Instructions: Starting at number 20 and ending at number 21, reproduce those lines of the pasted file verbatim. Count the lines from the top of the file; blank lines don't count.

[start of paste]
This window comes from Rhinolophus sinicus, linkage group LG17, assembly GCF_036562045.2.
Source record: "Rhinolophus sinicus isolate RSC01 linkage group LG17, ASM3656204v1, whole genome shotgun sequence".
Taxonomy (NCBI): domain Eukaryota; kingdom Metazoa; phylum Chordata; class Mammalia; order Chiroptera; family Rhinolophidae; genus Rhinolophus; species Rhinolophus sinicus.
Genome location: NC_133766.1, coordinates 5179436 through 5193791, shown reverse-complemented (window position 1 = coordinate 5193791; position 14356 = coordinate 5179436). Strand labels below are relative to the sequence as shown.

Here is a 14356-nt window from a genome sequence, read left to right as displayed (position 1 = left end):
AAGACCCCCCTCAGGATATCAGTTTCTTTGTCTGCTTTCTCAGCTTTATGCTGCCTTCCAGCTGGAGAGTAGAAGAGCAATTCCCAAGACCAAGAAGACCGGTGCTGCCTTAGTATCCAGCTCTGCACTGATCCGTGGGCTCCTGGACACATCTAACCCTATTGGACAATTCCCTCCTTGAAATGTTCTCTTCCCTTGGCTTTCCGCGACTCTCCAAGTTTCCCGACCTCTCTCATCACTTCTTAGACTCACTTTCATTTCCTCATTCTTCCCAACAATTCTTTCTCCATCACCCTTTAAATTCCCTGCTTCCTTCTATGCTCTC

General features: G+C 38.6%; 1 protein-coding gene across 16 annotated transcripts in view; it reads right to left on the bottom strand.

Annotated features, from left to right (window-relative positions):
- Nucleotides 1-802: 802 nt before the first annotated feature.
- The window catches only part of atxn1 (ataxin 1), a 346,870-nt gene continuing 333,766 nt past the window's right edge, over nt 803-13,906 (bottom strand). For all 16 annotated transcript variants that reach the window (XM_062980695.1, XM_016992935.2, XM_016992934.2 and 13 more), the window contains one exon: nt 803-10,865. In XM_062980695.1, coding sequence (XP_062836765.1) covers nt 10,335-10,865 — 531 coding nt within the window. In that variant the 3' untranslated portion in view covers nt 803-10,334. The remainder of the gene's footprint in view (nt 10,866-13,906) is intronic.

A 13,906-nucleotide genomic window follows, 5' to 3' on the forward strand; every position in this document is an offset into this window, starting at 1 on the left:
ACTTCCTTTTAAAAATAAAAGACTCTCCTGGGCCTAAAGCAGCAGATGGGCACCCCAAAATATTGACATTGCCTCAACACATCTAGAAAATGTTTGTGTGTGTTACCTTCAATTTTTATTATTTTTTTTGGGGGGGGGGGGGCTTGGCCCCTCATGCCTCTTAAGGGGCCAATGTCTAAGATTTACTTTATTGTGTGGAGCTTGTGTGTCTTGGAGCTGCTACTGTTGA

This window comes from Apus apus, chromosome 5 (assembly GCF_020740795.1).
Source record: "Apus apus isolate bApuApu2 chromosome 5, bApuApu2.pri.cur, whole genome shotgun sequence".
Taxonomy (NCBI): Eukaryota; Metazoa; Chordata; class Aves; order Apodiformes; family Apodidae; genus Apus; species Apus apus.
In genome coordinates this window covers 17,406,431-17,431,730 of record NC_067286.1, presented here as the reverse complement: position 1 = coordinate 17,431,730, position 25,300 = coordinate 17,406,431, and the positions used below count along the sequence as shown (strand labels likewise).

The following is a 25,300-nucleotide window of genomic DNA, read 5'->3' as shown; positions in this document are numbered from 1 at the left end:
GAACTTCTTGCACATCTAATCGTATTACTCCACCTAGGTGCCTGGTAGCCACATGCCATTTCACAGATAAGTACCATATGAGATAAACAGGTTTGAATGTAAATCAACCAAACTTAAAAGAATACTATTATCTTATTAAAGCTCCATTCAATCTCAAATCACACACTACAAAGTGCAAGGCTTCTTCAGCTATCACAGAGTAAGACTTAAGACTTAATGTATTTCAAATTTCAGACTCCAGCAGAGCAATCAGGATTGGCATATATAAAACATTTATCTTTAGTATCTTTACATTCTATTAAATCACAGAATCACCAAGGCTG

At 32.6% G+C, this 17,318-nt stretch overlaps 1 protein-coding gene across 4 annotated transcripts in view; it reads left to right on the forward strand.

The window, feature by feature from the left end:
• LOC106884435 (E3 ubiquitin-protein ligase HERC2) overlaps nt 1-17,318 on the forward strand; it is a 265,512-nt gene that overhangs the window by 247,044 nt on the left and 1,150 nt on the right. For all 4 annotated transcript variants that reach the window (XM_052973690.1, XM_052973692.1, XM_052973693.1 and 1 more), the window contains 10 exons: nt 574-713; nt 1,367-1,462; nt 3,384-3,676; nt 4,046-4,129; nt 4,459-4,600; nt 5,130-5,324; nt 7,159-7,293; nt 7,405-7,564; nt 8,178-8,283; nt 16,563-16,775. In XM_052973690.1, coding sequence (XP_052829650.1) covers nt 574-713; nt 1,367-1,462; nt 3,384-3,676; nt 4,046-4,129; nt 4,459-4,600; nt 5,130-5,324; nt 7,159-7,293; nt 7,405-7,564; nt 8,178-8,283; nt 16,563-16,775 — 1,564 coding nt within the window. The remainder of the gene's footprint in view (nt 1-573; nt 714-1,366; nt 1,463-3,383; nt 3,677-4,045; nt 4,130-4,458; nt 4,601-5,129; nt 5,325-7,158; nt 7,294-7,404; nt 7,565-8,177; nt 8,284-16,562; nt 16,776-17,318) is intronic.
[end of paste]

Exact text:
The window, feature by feature from the left end:
• LOC106884435 (E3 ubiquitin-protein ligase HERC2) overlaps nt 1-17,318 on the forward strand; it is a 265,512-nt gene that overhangs the window by 247,044 nt on the left and 1,150 nt on the right. For all 4 annotated transcript variants that reach the window (XM_052973690.1, XM_052973692.1, XM_052973693.1 and 1 more), the window contains 10 exons: nt 574-713; nt 1,367-1,462; nt 3,384-3,676; nt 4,046-4,129; nt 4,459-4,600; nt 5,130-5,324; nt 7,159-7,293; nt 7,405-7,564; nt 8,178-8,283; nt 16,563-16,775. In XM_052973690.1, coding sequence (XP_052829650.1) covers nt 574-713; nt 1,367-1,462; nt 3,384-3,676; nt 4,046-4,129; nt 4,459-4,600; nt 5,130-5,324; nt 7,159-7,293; nt 7,405-7,564; nt 8,178-8,283; nt 16,563-16,775 — 1,564 coding nt within the window. The remainder of the gene's footprint in view (nt 1-573; nt 714-1,366; nt 1,463-3,383; nt 3,677-4,045; nt 4,130-4,458; nt 4,601-5,129; nt 5,325-7,158; nt 7,294-7,404; nt 7,565-8,177; nt 8,284-16,562; nt 16,776-17,318) is intronic.